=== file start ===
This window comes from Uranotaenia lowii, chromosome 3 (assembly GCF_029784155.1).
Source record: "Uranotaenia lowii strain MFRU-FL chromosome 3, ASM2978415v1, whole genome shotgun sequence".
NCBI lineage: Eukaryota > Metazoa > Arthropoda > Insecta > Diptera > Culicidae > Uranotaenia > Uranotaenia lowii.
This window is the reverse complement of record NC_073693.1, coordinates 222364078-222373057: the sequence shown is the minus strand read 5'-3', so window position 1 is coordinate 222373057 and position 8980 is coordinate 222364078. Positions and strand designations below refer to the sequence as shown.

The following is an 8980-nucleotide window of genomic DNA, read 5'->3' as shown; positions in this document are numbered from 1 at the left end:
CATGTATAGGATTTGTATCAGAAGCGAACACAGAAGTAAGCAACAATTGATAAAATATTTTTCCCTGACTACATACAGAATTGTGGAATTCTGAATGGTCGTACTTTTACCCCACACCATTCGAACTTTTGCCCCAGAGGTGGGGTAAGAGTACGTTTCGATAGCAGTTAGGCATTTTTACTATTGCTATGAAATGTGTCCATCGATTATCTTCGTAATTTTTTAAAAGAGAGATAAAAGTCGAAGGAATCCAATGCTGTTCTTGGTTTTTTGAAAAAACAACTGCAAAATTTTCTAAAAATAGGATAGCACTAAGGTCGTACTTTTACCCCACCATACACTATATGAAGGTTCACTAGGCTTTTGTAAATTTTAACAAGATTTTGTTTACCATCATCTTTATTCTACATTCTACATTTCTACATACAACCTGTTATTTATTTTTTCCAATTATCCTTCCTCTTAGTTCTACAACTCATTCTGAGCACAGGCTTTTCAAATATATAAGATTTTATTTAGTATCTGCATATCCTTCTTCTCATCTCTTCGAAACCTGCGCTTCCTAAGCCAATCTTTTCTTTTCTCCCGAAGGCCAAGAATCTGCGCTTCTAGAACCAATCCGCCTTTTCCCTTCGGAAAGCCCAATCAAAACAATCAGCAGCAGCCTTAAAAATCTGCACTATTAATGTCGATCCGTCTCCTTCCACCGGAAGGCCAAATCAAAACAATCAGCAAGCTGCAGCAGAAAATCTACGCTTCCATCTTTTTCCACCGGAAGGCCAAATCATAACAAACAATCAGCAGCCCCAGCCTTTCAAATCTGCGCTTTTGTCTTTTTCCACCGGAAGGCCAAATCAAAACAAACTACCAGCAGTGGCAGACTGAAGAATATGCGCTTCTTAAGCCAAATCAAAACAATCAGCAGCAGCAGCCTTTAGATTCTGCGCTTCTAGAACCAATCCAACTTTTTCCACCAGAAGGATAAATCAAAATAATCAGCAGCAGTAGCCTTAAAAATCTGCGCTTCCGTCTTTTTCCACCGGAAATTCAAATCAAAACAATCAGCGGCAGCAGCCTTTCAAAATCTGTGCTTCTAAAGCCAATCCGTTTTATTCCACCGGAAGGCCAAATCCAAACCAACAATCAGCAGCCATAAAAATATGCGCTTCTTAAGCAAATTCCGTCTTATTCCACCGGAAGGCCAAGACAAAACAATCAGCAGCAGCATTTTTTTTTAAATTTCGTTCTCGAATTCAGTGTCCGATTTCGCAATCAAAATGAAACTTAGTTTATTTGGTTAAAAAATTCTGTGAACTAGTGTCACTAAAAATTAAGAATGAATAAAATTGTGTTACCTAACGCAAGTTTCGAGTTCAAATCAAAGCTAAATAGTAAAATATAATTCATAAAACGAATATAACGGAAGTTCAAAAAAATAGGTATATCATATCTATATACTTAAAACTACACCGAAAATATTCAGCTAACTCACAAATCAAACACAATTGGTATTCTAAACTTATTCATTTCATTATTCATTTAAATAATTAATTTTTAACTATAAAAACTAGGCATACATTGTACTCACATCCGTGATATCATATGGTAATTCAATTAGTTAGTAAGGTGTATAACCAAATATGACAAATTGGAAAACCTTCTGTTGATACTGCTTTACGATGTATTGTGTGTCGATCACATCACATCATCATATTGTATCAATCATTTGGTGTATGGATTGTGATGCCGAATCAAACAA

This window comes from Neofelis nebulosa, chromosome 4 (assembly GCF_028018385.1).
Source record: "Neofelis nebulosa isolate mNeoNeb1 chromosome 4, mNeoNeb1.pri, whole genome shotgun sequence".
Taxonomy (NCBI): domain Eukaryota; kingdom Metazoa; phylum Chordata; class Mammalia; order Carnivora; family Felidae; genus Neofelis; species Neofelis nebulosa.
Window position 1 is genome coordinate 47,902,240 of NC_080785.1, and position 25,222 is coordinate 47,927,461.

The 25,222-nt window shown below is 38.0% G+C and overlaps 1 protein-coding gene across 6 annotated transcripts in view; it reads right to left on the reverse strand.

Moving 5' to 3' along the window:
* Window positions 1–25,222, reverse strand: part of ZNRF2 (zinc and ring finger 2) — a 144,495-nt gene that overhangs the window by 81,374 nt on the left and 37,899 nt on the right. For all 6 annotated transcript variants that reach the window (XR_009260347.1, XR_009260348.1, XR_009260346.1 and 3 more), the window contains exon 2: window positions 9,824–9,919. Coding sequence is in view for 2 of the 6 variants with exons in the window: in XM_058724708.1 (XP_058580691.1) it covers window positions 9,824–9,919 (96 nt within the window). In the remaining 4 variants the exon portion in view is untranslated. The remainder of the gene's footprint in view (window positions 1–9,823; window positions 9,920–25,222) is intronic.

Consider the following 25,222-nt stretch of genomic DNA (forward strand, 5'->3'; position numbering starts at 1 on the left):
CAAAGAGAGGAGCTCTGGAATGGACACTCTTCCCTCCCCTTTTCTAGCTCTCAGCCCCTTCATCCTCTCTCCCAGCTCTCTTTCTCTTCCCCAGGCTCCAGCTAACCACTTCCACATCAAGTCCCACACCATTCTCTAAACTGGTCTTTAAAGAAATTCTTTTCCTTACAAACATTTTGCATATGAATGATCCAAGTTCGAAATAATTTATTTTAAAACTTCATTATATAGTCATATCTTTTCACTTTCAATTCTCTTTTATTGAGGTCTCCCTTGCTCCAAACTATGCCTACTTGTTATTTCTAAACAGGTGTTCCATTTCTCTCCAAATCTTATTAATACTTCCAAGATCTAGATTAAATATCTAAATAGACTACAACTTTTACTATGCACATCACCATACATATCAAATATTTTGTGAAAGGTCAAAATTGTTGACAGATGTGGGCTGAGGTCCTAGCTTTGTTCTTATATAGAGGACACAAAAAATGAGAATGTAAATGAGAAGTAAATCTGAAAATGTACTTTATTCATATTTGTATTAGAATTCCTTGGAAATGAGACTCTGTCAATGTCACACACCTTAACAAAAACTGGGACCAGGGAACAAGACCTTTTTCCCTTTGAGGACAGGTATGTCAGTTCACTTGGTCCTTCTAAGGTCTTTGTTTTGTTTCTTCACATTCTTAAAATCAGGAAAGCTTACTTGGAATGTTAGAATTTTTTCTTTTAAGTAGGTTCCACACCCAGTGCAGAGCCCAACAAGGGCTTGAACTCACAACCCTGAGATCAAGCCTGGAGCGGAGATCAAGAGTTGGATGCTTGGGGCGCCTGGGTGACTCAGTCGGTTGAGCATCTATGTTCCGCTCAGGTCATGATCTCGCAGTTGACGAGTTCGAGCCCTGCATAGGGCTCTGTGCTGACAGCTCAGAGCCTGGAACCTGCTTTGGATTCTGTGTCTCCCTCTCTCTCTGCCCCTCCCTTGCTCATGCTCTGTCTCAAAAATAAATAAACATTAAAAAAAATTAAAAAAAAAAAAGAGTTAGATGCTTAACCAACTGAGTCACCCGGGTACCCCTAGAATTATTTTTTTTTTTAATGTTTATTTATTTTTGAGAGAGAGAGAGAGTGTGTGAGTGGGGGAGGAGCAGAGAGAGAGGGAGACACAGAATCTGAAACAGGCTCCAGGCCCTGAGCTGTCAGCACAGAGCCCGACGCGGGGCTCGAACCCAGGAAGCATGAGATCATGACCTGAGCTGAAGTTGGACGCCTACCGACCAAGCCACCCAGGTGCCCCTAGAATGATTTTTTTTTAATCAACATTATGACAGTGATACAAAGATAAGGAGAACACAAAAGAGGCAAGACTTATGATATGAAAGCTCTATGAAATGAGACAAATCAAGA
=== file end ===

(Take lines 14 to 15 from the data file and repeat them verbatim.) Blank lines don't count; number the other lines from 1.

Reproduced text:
Consider the following 25,222-nt stretch of genomic DNA (forward strand, 5'->3'; position numbering starts at 1 on the left):
CAAAGAGAGGAGCTCTGGAATGGACACTCTTCCCTCCCCTTTTCTAGCTCTCAGCCCCTTCATCCTCTCTCCCAGCTCTCTTTCTCTTCCCCAGGCTCCAGCTAACCACTTCCACATCAAGTCCCACACCATTCTCTAAACTGGTCTTTAAAGAAATTCTTTTCCTTACAAACATTTTGCATATGAATGATCCAAGTTCGAAATAATTTATTTTAAAACTTCATTATATAGTCATATCTTTTCACTTTCAATTCTCTTTTATTGAGGTCTCCCTTGCTCCAAACTATGCCTACTTGTTATTTCTAAACAGGTGTTCCATTTCTCTCCAAATCTTATTAATACTTCCAAGATCTAGATTAAATATCTAAATAGACTACAACTTTTACTATGCACATCACCATACATATCAAATATTTTGTGAAAGGTCAAAATTGTTGACAGATGTGGGCTGAGGTCCTAGCTTTGTTCTTATATAGAGGACACAAAAAATGAGAATGTAAATGAGAAGTAAATCTGAAAATGTACTTTATTCATATTTGTATTAGAATTCCTTGGAAATGAGACTCTGTCAATGTCACACACCTTAACAAAAACTGGGACCAGGGAACAAGACCTTTTTCCCTTTGAGGACAGGTATGTCAGTTCACTTGGTCCTTCTAAGGTCTTTGTTTTGTTTCTTCACATTCTTAAAATCAGGAAAGCTTACTTGGAATGTTAGAATTTTTTCTTTTAAGTAGGTTCCACACCCAGTGCAGAGCCCAACAAGGGCTTGAACTCACAACCCTGAGATCAAGCCTGGAGCGGAGATCAAGAGTTGGATGCTTGGGGCGCCTGGGTGACTCAGTCGGTTGAGCATCTATGTTCCGCTCAGGTCATGATCTCGCAGTTGACGAGTTCGAGCCCTGCATAGGGCTCTGTGCTGACAGCTCAGAGCCTGGAACCTGCTTTGGATTCTGTGTCTCCCTCTCTCTCTGCCCCTCCCTTGCTCATGCTCTGTCTCAAAAATAAATAAACATTAAAAAAAATTAAAAAAAAAAAAGAGTTAGATGCTTAACCAACTGAGTCACCCGGGTACCCCTAGAATTATTTTTTTTTTTAATGTTTATTTATTTTTGAGAGAGAGAGAGAGTGTGTGAGTGGGGGAGGAGCAGAGAGAGAGGGAGACACAGAATCTGAAACAGGCTCCAGGCCCTGAGCTGTCAGCACAGAGCCCGACGCGGGGCTCGAACCCAGGAAGCATGAGATCATGACCTGAGCTGAAGTTGGACGCCTACCGACCAAGCCACCCAGGTGCCCCTAGAATGATTTTTTTTTAATCAACATTATGACAGTGATACAAAGATAAGGAGAACACAAAAGAGGCAAGACTTATGATATGAAAGCTCTATGAAATGAGACAAATCAAGA